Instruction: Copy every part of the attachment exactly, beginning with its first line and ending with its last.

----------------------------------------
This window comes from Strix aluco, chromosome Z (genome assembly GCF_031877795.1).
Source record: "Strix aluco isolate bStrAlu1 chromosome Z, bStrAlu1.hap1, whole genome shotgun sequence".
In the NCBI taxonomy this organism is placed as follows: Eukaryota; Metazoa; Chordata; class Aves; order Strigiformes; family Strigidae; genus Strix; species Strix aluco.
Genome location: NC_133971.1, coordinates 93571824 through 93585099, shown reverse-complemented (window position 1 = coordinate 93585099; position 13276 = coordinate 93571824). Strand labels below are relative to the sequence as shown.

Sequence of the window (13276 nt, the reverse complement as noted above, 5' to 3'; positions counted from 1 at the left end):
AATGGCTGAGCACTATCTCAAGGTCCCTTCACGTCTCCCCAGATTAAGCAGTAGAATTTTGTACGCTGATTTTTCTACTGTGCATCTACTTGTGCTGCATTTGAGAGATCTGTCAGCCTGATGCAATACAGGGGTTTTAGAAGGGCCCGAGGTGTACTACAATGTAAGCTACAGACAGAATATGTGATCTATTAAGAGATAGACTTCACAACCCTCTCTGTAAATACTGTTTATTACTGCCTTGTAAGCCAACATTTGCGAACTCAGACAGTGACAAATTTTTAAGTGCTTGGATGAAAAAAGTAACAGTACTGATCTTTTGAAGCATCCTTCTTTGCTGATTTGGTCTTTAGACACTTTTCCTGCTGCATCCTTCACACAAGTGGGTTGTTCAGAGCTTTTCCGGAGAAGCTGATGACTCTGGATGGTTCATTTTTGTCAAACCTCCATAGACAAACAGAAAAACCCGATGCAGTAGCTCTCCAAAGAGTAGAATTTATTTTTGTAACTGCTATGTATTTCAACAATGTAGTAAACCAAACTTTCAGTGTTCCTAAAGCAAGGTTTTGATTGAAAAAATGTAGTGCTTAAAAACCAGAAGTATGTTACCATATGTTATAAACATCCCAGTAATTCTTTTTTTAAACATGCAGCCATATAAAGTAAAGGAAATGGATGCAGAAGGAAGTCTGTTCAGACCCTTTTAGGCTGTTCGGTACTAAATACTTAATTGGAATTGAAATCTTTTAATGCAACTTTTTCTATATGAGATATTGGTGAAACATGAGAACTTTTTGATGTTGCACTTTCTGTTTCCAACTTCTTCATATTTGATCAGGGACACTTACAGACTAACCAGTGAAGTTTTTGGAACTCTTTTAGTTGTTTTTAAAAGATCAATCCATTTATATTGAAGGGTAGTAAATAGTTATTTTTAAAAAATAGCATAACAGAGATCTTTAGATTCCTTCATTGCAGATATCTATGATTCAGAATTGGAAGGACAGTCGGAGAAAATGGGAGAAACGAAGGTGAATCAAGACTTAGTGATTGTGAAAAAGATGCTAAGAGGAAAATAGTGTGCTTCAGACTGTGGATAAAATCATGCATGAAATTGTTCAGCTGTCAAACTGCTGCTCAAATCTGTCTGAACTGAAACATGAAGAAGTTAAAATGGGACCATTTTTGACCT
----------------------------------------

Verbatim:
This window comes from Strix aluco, chromosome Z (genome assembly GCF_031877795.1).
Source record: "Strix aluco isolate bStrAlu1 chromosome Z, bStrAlu1.hap1, whole genome shotgun sequence".
In the NCBI taxonomy this organism is placed as follows: Eukaryota; Metazoa; Chordata; class Aves; order Strigiformes; family Strigidae; genus Strix; species Strix aluco.
Genome location: NC_133971.1, coordinates 93571824 through 93585099, shown reverse-complemented (window position 1 = coordinate 93585099; position 13276 = coordinate 93571824). Strand labels below are relative to the sequence as shown.

Sequence of the window (13276 nt, the reverse complement as noted above, 5' to 3'; positions counted from 1 at the left end):
AATGGCTGAGCACTATCTCAAGGTCCCTTCACGTCTCCCCAGATTAAGCAGTAGAATTTTGTACGCTGATTTTTCTACTGTGCATCTACTTGTGCTGCATTTGAGAGATCTGTCAGCCTGATGCAATACAGGGGTTTTAGAAGGGCCCGAGGTGTACTACAATGTAAGCTACAGACAGAATATGTGATCTATTAAGAGATAGACTTCACAACCCTCTCTGTAAATACTGTTTATTACTGCCTTGTAAGCCAACATTTGCGAACTCAGACAGTGACAAATTTTTAAGTGCTTGGATGAAAAAAGTAACAGTACTGATCTTTTGAAGCATCCTTCTTTGCTGATTTGGTCTTTAGACACTTTTCCTGCTGCATCCTTCACACAAGTGGGTTGTTCAGAGCTTTTCCGGAGAAGCTGATGACTCTGGATGGTTCATTTTTGTCAAACCTCCATAGACAAACAGAAAAACCCGATGCAGTAGCTCTCCAAAGAGTAGAATTTATTTTTGTAACTGCTATGTATTTCAACAATGTAGTAAACCAAACTTTCAGTGTTCCTAAAGCAAGGTTTTGATTGAAAAAATGTAGTGCTTAAAAACCAGAAGTATGTTACCATATGTTATAAACATCCCAGTAATTCTTTTTTTAAACATGCAGCCATATAAAGTAAAGGAAATGGATGCAGAAGGAAGTCTGTTCAGACCCTTTTAGGCTGTTCGGTACTAAATACTTAATTGGAATTGAAATCTTTTAATGCAACTTTTTCTATATGAGATATTGGTGAAACATGAGAACTTTTTGATGTTGCACTTTCTGTTTCCAACTTCTTCATATTTGATCAGGGACACTTACAGACTAACCAGTGAAGTTTTTGGAACTCTTTTAGTTGTTTTTAAAAGATCAATCCATTTATATTGAAGGGTAGTAAATAGTTATTTTTAAAAAATAGCATAACAGAGATCTTTAGATTCCTTCATTGCAGATATCTATGATTCAGAATTGGAAGGACAGTCGGAGAAAATGGGAGAAACGAAGGTGAATCAAGACTTAGTGATTGTGAAAAAGATGCTAAGAGGAAAATAGTGTGCTTCAGACTGTGGATAAAATCATGCATGAAATTGTTCAGCTGTCAAACTGCTGCTCAAATCTGTCTGAACTGAAACATGAAGAAGTTAAAATGGGACCATTTTTGACCT